Backyard Talk Media Releases

Steven Cook Will Lead Superfund Task Force


It can be difficult at times to clearly identify the environmental goals and directives of Scott Pruitt’s EPA, but one clear directive of the administration is to advance the Superfund program. At the EPA, Superfund is administered by the Office of Land and Emergency Management. The office also oversees the regulation of hazardous waste, brownfields, and waste management. Clearly, the Office of Land and Emergency Management is of the utmost importance to CHEJ because it administers Superfund, the program which Lois Gibbs helped develop.
The Office of Land and Emergency Management has been led by Albert Kelly until his resignation earlier this month. Kelly resigned amid controversies over his banking past. Kelly was reportedly was banned from banking for life by the FDIC. Given his career history as a banker, many were skeptical of how Kelly would handle the administration of the Superfund program when he was nominated last year. Despite skepticism, Kelly proved to be a competent and considerate administrator.
Kelly worked closely with many within CHEJ’s network to clean up communities. When Kelly announced his resignation, Dawn Chapman, founder of Just Moms STL said, “I’m pretty heartbroken today, I only know what this guy was doing for our community. I saw a man that had real compassion.” Chapman had been working with Kelly to get federal funding to clean up and evacuate the West Lake Landfill. Kelly brought transparency, action, and openness to the Superfund program. During his tenure, Kelly sought to bring action and movement to sites that have been dormant for too long.
Yesterday, it was announced that Steven Cook will replace Kelly as chair of the Superfund task force. Cook like Kelly, lacks experience in the environmental field, but this wasn’t detrimental for Kelly as he quickly learned how to work with communities to enact real change. Before the EPA, Cook served as senior counsel for LyondellBasell, self-described as “one of the largest plastics, chemicals, and refining companies in the world.” Regardless of Cook’s previous work experience, he is now overseeing a program that requires polluters to pay for their damage to harmed communities.
What CHEJ will look for from Cook as he enters his new position as chair of the Superfund task force:

  • Action– We want to see real and meaningful action within the Superfund Program.
  • Openness– Follow in the footsteps of Kelly and gather input from all sides.
  • Listening– Hear from the communities that are being directly affected by the toxins in their backyard.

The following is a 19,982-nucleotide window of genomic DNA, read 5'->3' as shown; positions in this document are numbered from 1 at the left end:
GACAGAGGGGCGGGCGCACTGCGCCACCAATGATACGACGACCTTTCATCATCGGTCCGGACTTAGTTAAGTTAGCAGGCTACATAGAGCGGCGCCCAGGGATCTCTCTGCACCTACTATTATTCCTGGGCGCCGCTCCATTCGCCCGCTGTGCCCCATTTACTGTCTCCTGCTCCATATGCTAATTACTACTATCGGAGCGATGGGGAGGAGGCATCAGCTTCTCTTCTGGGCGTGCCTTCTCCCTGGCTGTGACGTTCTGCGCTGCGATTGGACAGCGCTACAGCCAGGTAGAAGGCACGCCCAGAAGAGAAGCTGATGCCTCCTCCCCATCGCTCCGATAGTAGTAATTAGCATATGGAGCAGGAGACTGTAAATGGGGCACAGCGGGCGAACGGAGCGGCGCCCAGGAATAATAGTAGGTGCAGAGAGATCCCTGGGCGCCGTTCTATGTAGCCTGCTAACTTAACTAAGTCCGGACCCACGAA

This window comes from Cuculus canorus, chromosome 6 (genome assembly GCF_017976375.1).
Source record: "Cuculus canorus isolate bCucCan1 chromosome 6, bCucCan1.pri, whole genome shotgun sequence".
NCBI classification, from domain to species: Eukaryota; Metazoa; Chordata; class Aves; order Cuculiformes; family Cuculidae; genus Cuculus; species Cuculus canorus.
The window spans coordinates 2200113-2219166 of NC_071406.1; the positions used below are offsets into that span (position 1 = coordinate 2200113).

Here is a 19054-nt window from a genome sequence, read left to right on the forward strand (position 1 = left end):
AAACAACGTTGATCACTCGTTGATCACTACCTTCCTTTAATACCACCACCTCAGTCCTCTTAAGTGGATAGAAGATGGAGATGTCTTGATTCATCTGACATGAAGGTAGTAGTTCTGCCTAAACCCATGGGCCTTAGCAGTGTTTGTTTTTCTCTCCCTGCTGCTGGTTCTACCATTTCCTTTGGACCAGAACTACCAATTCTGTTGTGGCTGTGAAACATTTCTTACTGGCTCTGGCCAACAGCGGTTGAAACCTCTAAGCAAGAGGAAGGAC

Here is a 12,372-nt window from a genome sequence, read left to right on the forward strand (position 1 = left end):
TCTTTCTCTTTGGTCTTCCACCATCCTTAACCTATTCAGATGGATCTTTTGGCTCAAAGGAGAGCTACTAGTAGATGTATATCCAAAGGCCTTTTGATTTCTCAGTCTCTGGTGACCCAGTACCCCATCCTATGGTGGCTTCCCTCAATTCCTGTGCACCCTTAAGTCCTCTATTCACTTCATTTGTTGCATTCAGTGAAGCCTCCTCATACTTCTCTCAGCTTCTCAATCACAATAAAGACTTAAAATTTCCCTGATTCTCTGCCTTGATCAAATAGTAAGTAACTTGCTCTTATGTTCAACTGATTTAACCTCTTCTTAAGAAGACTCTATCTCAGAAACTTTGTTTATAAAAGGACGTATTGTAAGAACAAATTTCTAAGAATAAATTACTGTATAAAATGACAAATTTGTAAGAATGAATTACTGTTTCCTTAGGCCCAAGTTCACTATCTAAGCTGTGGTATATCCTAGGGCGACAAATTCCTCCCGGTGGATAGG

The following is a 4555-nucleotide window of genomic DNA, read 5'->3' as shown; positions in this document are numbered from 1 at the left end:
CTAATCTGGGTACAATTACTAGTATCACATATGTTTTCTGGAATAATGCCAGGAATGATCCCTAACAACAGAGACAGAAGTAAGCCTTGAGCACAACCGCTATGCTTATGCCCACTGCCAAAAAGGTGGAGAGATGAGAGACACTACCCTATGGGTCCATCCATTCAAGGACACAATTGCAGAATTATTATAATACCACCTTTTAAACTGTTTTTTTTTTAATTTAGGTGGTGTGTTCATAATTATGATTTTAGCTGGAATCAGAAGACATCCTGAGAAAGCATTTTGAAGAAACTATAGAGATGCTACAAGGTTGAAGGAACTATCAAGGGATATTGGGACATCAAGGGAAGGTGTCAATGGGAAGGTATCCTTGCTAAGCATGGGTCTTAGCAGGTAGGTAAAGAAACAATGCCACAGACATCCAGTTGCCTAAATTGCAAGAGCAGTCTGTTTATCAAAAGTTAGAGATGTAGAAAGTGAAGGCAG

• Put people over industry– Human lives are infinitely more valuable than any cooperate dollar. Put the people and their communities before polluting corporations.

CHEJ wishes Steven Cook the best of luck in administering the Superfund program, but we will be watching to see what type of administrator he will be.

Backyard Talk News Archive

What is the road ahead for Puerto Rico after Hurricane Maria?

On Wednesday, September 20, Hurricane Maria made a direct hit to Puerto Rico– virtually destroying most of its infrastructure and plunging Puerto Ricans into a humanitarian crisis. About 97% of Puerto Rico’s 3.4 million population is without power, and about half without running water. Let’s not forget that these are American citizens we are talking about.
The Trump Administration’s response has been significantly slower and less effective than the response to Hurricane Harvey and Irma. President Trump tweeted about the situation on Monday, stating that,“Much of the Island was destroyed, with billions of dollars owed to Wall Street and the banks which, sadly, must be dealt with.”
His lack of empathy towards a U.S. territory struggling to survive following a disaster is alarming, even for him. Focusing on the massive debt held by Puerto Rico, whose economy is now even more ravaged than it was before, is just cruel but unacceptable.
Gov. Ricardo Rossell of Puerto Rico urged Congress to approve a commensurate aid package. A week after the hurricane, FEMA put out a statement that they have airplanes and ships loaded with meals, water and generators headed to the island.
In addition to the ongoing crisis, the Guajataca Dam in the island’s northwest corner has suffered a “critical infrastructure failure,” which poses immediate flooding threats to about 70,000 people. While the majority of residents in the potential flood zone have evacuated, efforts are being made to evacuate periphery areas.
The path for Puerto Rico ahead is uncertain. Its power grid is almost entirely wiped out, and has proven to lack resilience. Many experts on disaster response urge for the opportunity to be taken to rebuild Puerto Rico’s power grid from the ground up– a project that would require billions of dollars.
Not to mention, there are 23 Superfund sites on the island that likely have contaminated soil and groundwater. Unexploded bombs, bullets, and projectiles are among the toxic contents of these Superfund sites, specifically on the Puerto Rican island of Vieques which was used by the military as a bomb-test site.
In the southern coastal town of Guayama, a five-story pile of coal ash has been sitting next to a low-income, minority community of 45,000 people. This ash contains heavy metals such as arsenic, mercury, and chromium. The company responsible is Applied Energy Systems (AES), which was ordered to remove the pile prior to the hurricane but whether this was done is unclear. It is highly likely that this toxic ash has contaminated the surrounding land water sources.
At this point, we must continue to urge the U.S. government to provide ongoing aid to our fellow Americans in Puerto Rico. Be sure to check back with CHEJ on the front of environmental justice for Puerto Ricans following this humanitarian disaster.
Click on the below link to see how you can help the victims of Hurricane Maria: